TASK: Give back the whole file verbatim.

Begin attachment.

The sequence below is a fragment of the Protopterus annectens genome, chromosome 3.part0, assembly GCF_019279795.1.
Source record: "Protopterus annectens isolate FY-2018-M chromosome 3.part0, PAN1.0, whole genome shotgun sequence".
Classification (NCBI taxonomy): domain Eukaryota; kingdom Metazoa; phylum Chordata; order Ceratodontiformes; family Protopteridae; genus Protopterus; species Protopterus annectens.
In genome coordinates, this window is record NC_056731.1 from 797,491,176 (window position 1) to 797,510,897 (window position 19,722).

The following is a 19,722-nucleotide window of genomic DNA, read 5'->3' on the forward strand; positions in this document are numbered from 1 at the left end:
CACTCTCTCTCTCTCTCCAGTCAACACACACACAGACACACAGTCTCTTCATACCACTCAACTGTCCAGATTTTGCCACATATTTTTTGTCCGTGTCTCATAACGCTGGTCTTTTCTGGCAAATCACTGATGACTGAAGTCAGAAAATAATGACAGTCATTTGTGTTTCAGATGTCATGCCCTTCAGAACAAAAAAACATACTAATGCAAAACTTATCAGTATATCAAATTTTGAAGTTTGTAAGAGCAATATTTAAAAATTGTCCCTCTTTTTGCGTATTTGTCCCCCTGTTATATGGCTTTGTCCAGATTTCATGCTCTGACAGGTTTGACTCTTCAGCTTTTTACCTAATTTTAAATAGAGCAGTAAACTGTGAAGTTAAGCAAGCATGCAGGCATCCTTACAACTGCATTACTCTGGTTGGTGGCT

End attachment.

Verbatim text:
The sequence below is a fragment of the Protopterus annectens genome, chromosome 3.part0, assembly GCF_019279795.1.
Source record: "Protopterus annectens isolate FY-2018-M chromosome 3.part0, PAN1.0, whole genome shotgun sequence".
Classification (NCBI taxonomy): domain Eukaryota; kingdom Metazoa; phylum Chordata; order Ceratodontiformes; family Protopteridae; genus Protopterus; species Protopterus annectens.
In genome coordinates, this window is record NC_056731.1 from 797,491,176 (window position 1) to 797,510,897 (window position 19,722).

The following is a 19,722-nucleotide window of genomic DNA, read 5'->3' on the forward strand; positions in this document are numbered from 1 at the left end:
CACTCTCTCTCTCTCTCCAGTCAACACACACACAGACACACAGTCTCTTCATACCACTCAACTGTCCAGATTTTGCCACATATTTTTTGTCCGTGTCTCATAACGCTGGTCTTTTCTGGCAAATCACTGATGACTGAAGTCAGAAAATAATGACAGTCATTTGTGTTTCAGATGTCATGCCCTTCAGAACAAAAAAACATACTAATGCAAAACTTATCAGTATATCAAATTTTGAAGTTTGTAAGAGCAATATTTAAAAATTGTCCCTCTTTTTGCGTATTTGTCCCCCTGTTATATGGCTTTGTCCAGATTTCATGCTCTGACAGGTTTGACTCTTCAGCTTTTTACCTAATTTTAAATAGAGCAGTAAACTGTGAAGTTAAGCAAGCATGCAGGCATCCTTACAACTGCATTACTCTGGTTGGTGGCT